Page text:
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Last updated: December 5, 2012 5:11 pm
The pace of contraction in the eurozone economy slowed unexpectedly in November, raising hopes that the downturn affecting the 17-country bloc may be bottoming out.
The Markit purchasing managers’ compsite index , a survey of business activity in the manufacturing and services sectors across Europe, rose to 46.5 last month, up from 45.7 in October – and significantly higher than an earlier “flash” estimate for the month.
Although the latest figure is still below the 50 mark that would signal an end to contraction, a growing number of economists now argue that the worst is over and the economy could turn in the second half of next year. The eurozone fell back into recession in the third quarter for the first time in three years, with gross domestic product contracting 0.1 per cent.
“There are signs that the recession may have reached a nadir ... at least in terms of the rate of decline,” said Chris Williamson, chief economist at Markit.
Positive outcomes could be seen in the data across the board, said Apolline Menut and Francois Cabau at Barclays, but the two London-based economists said they “remain to be convinced” that the trend would continue.
The eurozone is expected to remain in recession until at least early 2013, but Mario Draghi, president of the European Central Bank, said recently that “the recovery for most of the eurozone will certainly begin in the second half of 2013”.
Strong data out of Germany, Europe’s largest economy, and Ireland, which is showing clear signs of resurgence, are fuelling optimism among policymakers and economists.
Germany’s composite PMI figure rose to 49.2 in November from 47.7 in October, reflecting slower declines in both manufacturing and services output. Meanwhile, Ireland’s services PMI remained stable at 56.1, as new orders kept growing last month.
Improved activity in the private sector, which follows a sharp drop in consumer prices and record high unemployment data, is likely to add pressure on the ECB to cut rates at Thursday’s monetary policy meeting. However, most economists expect the ECB will refrain from doing so before it has first tested its recently designed bond-buying programme, which aims to eliminate speculation about a eurozone break-up.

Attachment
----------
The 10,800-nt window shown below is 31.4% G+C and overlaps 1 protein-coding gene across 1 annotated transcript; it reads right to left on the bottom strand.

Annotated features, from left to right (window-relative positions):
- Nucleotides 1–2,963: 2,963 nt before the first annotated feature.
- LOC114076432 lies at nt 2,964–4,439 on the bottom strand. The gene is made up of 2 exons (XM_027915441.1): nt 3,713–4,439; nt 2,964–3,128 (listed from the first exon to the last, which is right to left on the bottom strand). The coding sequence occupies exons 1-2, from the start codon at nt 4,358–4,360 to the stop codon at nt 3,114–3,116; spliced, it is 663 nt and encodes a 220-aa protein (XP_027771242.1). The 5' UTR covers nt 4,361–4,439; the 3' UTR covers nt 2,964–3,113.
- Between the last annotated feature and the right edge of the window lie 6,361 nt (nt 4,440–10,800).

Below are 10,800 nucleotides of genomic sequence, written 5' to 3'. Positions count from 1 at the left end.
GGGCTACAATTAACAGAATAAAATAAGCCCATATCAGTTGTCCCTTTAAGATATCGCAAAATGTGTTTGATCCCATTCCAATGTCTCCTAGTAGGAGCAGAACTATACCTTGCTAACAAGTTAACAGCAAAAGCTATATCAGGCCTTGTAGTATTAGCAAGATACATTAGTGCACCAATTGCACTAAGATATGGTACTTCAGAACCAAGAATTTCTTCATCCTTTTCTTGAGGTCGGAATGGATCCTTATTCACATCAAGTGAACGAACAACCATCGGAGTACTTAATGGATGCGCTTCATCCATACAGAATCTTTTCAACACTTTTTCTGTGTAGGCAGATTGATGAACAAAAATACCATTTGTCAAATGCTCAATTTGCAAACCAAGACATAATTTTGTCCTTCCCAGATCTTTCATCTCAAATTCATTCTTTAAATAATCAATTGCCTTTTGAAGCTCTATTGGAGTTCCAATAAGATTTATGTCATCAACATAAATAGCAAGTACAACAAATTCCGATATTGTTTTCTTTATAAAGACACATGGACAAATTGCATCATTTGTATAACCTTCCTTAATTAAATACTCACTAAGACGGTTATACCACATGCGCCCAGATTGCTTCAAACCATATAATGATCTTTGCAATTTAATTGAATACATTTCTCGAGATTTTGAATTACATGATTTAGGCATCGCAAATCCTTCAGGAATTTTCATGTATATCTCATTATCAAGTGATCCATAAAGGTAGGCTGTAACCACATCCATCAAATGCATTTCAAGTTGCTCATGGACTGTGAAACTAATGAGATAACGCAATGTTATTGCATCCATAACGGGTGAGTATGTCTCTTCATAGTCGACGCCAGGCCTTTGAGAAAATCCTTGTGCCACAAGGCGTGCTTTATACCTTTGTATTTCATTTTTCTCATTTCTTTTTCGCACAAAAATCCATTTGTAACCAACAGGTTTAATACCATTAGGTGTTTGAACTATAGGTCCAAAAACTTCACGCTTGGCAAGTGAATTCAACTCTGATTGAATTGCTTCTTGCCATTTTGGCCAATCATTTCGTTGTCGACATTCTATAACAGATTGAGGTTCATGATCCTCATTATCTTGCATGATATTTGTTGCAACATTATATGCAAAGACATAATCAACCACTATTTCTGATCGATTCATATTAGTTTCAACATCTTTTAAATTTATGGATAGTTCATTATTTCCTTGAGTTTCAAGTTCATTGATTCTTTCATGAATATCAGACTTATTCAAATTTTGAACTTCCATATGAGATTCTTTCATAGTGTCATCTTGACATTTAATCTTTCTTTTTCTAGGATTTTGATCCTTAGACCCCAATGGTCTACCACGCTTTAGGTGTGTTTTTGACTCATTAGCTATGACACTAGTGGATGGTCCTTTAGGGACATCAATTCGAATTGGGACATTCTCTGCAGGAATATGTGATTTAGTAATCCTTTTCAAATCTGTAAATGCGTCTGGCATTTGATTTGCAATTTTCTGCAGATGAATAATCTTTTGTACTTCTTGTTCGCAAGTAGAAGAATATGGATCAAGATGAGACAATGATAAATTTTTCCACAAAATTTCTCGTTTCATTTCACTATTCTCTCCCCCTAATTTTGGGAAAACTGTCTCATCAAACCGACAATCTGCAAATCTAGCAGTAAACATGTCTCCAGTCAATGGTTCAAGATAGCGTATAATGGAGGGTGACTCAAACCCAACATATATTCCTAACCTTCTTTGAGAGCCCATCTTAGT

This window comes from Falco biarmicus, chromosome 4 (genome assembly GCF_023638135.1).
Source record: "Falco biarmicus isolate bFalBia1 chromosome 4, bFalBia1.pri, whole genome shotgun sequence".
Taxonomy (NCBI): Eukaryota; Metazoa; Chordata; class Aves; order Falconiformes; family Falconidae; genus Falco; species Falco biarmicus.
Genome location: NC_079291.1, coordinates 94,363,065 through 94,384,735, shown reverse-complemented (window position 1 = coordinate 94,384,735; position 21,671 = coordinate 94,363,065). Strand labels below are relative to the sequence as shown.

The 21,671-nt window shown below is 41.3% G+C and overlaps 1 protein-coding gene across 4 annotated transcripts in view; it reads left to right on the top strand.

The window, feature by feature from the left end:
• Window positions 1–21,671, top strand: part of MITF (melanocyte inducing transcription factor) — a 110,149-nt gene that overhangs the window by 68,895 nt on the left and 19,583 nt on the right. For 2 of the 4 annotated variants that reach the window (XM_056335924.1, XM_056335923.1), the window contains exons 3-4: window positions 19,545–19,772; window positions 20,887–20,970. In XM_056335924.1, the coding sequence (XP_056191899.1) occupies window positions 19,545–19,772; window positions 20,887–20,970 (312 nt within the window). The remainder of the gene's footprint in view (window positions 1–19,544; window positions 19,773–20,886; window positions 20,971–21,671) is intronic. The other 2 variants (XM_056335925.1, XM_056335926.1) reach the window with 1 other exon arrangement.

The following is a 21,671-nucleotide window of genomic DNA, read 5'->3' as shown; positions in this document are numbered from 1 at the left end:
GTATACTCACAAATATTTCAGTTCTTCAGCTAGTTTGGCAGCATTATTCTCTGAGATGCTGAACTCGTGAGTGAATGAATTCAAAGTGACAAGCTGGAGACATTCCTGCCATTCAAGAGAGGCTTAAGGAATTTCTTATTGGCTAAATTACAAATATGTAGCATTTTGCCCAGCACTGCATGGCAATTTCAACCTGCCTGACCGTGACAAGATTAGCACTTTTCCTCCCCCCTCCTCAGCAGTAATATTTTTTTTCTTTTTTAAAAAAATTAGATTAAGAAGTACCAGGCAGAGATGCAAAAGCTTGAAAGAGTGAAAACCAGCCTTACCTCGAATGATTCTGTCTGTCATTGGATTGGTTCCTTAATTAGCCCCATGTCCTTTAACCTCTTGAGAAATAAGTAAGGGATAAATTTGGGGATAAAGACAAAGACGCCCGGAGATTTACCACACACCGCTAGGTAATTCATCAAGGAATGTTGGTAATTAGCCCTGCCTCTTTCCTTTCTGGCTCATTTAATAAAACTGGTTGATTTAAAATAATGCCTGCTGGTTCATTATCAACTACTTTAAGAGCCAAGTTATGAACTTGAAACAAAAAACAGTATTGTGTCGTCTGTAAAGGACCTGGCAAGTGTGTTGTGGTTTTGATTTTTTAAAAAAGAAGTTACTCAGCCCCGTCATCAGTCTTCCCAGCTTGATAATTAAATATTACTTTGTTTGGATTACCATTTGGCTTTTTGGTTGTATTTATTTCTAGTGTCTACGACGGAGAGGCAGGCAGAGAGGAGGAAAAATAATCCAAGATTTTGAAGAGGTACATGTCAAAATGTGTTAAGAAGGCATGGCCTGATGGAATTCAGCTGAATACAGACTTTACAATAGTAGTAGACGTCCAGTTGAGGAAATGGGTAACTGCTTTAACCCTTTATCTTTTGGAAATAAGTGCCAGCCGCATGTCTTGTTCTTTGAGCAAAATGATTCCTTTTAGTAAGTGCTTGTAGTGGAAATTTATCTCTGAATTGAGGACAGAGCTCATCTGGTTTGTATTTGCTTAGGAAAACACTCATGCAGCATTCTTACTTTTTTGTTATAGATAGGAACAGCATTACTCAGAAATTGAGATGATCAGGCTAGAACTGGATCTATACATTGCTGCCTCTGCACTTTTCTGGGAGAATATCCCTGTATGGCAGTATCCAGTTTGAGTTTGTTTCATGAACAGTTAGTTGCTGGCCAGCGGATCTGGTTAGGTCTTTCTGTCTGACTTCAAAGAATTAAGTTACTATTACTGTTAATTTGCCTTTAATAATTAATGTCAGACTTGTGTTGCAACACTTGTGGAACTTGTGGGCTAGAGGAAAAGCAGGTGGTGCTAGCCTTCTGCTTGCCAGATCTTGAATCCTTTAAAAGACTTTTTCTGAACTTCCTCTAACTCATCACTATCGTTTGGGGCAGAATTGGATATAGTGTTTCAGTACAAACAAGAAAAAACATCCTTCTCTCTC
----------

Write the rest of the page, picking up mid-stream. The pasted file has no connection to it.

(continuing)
“We expect no rate change, although the decision is unlikely to be unanimous and some governing council members will probably favour a 25 basis points cut,” said Marco Valli, chief eurozone economist at UniCredit.
Unemployment edging closer to 12 per cent remains one of the significant drags on economic recovery in the short term, as consumer demand is set to remain subdued. Moreover, southern European countries seem to be struggling to revive their economies, despite debt levels that have fallen sharply in recent months.
France, Spain and Italy were the worst performers in Wednesday’s PMI data, as companies in the three southern economies continued to suffer from a sharp decline in demand for their goods and services amid the implementation of severe austerity measures.
This led some economists to conclude that the eurozone could enter a phase of no-growth for an indefinite period, similar to that experienced in Japan over the past two decades.
“After a severe margin contraction this year, our new proprietary ‘margin lead indicator’ suggests that European margins will be close to flat next year,” said Graham Secker, European equity strategist at Morgan Stanley.
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